Mystery insert #1: Beautiful lady, so dear to my heart.
    How did I meet you ? I don’t know
    A messenger sent me in a tropical storm
    You were there in the winter, moonlight on the snow
    And on Lily Pond Lane when the weather was warm.

    1. Doc Holiday

      “We need to get the banks out of the capital lending business”

      ==> I second that and double that, and obviously the real truth to all this, is that banks have never been honest with themselves and recognized the fact that they never had capital to lend out in the first place! How did we get to a point in this run-down country, a place and time in this country, where an institution run by insolvent and naked madmen are fully able to convert so many people into believing in the mass hallucination which we all collectively refer to as subprime retardation. This is an outrage… and I’m not gonna F’ing take it any longer!

      Also see: Music for people with dental plans

  21. David R

    “It’s as if a population suffering from a toxic reaction to mustard was now offered options ranging from Dijon to pommery to spicy brown as meaningful improvements.”

    YVES! The mustard metaphor just made my month. Thank you for being brilliant, and hilarious to boot.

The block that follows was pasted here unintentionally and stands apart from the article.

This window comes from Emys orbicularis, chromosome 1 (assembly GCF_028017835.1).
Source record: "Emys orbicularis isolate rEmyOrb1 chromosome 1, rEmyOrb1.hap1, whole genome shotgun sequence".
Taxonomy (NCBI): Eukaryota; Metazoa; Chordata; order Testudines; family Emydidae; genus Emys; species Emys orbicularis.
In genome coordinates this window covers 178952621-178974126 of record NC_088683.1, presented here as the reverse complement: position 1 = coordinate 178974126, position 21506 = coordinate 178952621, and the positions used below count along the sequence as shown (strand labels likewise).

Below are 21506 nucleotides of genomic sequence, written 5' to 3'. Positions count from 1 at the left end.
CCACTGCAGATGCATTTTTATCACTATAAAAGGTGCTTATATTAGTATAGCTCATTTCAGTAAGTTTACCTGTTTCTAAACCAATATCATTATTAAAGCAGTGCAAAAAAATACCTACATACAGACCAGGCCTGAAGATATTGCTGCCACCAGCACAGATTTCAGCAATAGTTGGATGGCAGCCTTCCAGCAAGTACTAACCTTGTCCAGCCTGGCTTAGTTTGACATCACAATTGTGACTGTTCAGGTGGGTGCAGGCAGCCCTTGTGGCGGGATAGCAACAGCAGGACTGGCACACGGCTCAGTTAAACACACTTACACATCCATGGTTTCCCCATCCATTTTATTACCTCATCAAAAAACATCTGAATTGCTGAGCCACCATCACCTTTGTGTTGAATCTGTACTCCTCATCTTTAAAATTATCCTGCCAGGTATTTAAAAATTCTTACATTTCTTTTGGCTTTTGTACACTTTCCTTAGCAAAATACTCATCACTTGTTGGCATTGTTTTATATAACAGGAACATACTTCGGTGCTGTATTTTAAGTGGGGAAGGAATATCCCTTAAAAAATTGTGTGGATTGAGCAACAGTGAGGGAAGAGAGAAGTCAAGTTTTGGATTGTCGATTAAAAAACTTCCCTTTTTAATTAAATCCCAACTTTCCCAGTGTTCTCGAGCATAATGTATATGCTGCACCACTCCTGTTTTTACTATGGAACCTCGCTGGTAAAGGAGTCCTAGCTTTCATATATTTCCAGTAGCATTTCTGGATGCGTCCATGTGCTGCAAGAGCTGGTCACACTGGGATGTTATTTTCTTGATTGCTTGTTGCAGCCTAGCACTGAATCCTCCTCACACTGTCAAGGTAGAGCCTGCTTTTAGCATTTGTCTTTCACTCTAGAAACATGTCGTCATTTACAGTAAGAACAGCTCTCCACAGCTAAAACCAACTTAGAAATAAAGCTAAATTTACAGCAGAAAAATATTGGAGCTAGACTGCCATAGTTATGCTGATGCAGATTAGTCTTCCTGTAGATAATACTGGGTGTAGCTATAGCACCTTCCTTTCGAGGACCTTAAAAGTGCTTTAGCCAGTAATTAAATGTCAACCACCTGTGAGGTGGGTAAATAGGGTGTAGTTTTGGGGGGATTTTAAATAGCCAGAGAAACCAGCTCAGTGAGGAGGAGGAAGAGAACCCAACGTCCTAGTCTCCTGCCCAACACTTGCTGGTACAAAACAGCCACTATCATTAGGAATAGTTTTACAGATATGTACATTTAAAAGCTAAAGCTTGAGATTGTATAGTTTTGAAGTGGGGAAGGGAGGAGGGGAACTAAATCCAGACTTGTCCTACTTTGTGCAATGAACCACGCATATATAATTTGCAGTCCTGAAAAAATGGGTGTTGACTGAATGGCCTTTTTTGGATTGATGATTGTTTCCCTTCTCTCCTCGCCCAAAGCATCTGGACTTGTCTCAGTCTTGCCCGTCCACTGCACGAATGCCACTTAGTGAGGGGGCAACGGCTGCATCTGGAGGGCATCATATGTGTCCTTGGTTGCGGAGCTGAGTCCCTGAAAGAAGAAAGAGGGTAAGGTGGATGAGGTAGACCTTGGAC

22. Doc Holiday

    I smell Fresh Covered Bonds and Bacon Greece:

    “It’s disappointing that the administration is abdicating an opportunity to lead and is instead opting to punt,” said Kurt Bardella, spokesman for Darrell Issa, R-Calif., a vocal critic of Fannie and Freddie and chairman of the House Committee on Oversight and Government Reform. He said the administration postponed the release by promising a more specific plan this year.

    Also see: Moody’s Downgrades Greek Covered Bonds

  23. Random Blowhard

    “Serve the banks”, that little missive from the head of the Republican committee on finance and banking reveals the harsh truths of the entire post 2008 financial train wreck. No-one in Congress or the Administration is prepared to end “business as usual” and as such we are doomed to endless repeats of the last financial disaster over and over until the country is rent asunder ala Weimer germany or Zimbabwe.